As expected, this decade looks like it’ll be shaped by renewable energy sources and battery technology. But while Tesla, for example, is already cranking out batteries as fast as humanly possible, other companies are getting into the energy storage game too. Such as Australian tech company Lavo, which now has pre-orders open for its $30,000 hydrogen home batteries.
Good News Network reported on Lavo’s retail batteries, which range in price from $29,450 to $34,750. Aesthetically, the batteries contrast with Tesla’s Powerwall home batteries due to their more gadget-y look. It looks somewhat like a combination of gaming console and vending machine (The giant silver tanks Lavo’s team members hold in the image below are hydrogen containers that slot into the system.)
According to Lavo, its home batteries are good for everyday use by residential homes and businesses. They’re also capable of holding enough charge to power the average residential home in Australia for two days. Additionally, the company says the batteries don’t need hydrogen to be stored as a gas or liquid. Doing so would require extreme pressures or cold temperatures, and may cause a hazard.
The battery works by pulling in water, and using electrolyzers to separate it into its constituent atoms, hydrogen and oxygen. The system then stores the hydrogen, in its solid state, in the silver tanks. (Lavo’s proprietary metal hydride powder captures the hydrogen in the tanks.) Users can then run the hydrogen back through a fuel cell in order to generate electricity.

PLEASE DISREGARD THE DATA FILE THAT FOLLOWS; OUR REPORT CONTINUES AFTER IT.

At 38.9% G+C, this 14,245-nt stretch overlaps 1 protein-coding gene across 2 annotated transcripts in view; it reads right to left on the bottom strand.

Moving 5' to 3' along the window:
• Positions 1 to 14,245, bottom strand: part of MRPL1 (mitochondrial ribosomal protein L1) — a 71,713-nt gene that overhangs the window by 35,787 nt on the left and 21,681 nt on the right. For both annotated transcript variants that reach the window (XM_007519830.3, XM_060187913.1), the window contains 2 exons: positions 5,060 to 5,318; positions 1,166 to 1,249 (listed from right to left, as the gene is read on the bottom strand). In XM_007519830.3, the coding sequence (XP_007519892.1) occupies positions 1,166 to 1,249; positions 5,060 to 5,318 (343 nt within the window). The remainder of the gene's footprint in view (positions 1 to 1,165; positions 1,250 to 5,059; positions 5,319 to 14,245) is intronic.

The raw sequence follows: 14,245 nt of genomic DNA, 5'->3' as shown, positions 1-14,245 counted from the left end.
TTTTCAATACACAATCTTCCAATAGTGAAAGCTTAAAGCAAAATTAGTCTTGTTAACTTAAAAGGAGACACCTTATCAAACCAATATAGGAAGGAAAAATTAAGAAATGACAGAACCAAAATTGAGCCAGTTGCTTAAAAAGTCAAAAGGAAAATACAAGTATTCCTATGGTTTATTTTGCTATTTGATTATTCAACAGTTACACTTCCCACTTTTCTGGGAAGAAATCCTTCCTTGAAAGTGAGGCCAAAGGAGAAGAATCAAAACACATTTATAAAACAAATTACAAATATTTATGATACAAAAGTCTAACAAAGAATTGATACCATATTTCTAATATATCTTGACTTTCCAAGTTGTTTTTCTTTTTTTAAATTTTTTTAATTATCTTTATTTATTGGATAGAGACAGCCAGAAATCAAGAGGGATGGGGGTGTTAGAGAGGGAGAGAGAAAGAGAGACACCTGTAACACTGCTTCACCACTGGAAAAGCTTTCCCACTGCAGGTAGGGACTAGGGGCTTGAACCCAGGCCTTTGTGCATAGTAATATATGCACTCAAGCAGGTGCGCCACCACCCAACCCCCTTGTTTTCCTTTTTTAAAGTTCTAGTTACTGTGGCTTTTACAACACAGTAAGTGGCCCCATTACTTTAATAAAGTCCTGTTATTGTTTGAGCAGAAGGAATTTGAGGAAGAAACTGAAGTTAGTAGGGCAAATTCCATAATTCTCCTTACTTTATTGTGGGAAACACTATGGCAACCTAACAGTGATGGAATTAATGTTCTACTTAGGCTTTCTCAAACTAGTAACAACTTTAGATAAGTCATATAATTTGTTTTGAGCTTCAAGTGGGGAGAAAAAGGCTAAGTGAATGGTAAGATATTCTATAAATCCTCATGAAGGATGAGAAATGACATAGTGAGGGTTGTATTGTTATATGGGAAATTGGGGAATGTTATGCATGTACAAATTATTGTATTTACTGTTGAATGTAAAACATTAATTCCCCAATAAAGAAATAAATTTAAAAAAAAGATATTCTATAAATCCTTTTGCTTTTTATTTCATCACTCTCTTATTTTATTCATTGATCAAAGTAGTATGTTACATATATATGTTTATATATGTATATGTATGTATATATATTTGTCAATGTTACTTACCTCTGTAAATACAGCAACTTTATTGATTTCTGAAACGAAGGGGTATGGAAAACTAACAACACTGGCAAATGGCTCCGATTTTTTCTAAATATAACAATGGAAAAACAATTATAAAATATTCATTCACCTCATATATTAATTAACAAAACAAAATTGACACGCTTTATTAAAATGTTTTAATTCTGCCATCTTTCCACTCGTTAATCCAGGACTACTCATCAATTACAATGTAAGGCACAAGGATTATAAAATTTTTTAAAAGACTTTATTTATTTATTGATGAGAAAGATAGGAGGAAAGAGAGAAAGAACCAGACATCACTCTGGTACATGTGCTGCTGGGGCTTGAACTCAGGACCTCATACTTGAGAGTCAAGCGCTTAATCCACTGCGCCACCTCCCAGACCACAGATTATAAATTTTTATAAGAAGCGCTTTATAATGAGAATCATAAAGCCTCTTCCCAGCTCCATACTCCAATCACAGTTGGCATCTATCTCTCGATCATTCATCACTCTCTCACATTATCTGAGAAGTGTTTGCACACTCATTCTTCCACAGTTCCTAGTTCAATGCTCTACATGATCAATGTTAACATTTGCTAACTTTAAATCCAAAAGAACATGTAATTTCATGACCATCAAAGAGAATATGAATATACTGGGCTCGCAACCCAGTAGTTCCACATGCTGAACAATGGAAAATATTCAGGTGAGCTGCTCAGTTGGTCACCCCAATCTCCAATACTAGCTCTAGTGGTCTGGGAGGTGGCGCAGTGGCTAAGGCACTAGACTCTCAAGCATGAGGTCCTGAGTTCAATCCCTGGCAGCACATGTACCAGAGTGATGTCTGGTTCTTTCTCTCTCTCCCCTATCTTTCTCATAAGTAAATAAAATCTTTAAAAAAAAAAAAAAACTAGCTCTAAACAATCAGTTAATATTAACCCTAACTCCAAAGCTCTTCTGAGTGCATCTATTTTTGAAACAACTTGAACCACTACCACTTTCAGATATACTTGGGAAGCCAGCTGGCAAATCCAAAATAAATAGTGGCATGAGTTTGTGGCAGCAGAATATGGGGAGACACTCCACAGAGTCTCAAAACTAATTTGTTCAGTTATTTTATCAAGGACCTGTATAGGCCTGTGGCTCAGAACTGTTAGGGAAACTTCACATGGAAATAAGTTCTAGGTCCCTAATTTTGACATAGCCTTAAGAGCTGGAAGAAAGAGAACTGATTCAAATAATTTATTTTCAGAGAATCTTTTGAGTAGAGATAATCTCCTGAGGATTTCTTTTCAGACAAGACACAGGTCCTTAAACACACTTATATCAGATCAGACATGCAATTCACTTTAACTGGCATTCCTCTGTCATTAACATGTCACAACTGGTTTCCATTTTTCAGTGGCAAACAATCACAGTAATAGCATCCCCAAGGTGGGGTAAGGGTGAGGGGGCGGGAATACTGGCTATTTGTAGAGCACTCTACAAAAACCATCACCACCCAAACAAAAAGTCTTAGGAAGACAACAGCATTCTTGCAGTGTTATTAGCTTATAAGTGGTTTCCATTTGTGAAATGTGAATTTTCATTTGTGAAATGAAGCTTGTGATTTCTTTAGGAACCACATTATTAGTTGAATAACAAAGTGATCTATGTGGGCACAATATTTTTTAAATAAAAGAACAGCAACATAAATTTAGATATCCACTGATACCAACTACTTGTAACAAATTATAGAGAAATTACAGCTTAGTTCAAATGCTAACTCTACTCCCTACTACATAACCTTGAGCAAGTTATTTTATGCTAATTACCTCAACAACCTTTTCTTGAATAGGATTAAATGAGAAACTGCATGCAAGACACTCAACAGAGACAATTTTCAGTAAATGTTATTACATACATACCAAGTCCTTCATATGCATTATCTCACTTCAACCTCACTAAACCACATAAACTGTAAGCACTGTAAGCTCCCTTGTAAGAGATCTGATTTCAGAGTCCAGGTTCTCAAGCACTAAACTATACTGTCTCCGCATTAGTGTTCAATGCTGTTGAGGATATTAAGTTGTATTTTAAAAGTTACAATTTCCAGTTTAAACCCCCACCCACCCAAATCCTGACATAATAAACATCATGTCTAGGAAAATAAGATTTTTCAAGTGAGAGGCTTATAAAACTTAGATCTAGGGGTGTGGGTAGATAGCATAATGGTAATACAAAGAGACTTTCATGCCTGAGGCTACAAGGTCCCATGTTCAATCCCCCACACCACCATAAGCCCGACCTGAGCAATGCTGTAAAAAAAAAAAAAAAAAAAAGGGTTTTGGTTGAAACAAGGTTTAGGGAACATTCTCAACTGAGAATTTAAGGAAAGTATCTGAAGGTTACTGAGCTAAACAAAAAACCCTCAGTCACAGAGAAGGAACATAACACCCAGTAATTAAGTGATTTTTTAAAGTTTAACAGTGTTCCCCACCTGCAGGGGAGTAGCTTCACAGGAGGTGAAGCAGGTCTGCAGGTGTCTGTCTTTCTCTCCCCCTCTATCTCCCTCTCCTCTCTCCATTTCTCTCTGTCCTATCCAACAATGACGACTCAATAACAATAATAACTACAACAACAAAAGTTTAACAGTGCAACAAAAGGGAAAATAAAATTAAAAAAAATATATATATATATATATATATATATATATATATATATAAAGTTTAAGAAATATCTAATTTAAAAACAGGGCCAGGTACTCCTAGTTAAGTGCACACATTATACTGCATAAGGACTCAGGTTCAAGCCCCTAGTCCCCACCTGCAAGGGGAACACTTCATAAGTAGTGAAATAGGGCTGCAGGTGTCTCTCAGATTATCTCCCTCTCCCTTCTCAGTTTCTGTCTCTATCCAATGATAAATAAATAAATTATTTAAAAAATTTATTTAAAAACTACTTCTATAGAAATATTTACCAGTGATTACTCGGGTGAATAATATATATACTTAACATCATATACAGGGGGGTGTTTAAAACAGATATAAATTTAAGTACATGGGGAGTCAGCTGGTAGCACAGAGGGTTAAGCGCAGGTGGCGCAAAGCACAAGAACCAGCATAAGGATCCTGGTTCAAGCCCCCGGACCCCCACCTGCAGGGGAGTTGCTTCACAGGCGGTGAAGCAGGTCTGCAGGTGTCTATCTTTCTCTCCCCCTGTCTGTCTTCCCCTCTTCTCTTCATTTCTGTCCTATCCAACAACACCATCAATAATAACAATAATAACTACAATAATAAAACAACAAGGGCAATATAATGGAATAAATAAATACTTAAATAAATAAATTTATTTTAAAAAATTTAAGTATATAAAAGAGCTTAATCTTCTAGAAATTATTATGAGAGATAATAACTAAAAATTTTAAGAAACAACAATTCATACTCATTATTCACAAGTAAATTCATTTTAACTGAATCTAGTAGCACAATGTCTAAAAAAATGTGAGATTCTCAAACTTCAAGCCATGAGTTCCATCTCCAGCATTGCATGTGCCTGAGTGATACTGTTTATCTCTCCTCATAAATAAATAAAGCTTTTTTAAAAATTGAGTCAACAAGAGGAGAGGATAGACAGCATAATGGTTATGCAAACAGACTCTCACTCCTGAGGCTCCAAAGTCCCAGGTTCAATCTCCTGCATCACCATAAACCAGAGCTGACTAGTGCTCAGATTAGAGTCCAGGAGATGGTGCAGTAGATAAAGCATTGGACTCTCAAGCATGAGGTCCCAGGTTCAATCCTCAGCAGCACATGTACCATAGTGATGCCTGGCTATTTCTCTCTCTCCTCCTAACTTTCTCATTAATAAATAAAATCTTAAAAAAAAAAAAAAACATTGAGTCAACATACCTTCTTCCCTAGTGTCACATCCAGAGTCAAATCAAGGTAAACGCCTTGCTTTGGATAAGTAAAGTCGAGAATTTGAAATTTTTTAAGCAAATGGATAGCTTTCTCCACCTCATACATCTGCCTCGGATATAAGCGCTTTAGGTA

“We are very excited to be building the next generation of energy storage in Australia alongside the leading researchers at [the University of New South Wales] and our world-class manufacturing partners,” Lavo’s CEO, Alan Yu, said in a press release. “LAVO’s technology is truly a game changer for the energy storage market, and we believe it will have a real, positive impact on the way people power their lives,” he added.
Unfortunately, prospective buyers will not only have to spend $30,000 for one of these batteries, but also wait until September 2022 to receive it. (Except for the most expensive version, which will be available later this year.) On top of that, it’s possible that hydrogen batteries may not work as well as lithium-ion ones, as they require energy to produce their hydrogen; i.e. something needs to power those electrolyzers. In general, this fundamental constraint may be the reason hydrogen batteries aren’t flowing like water.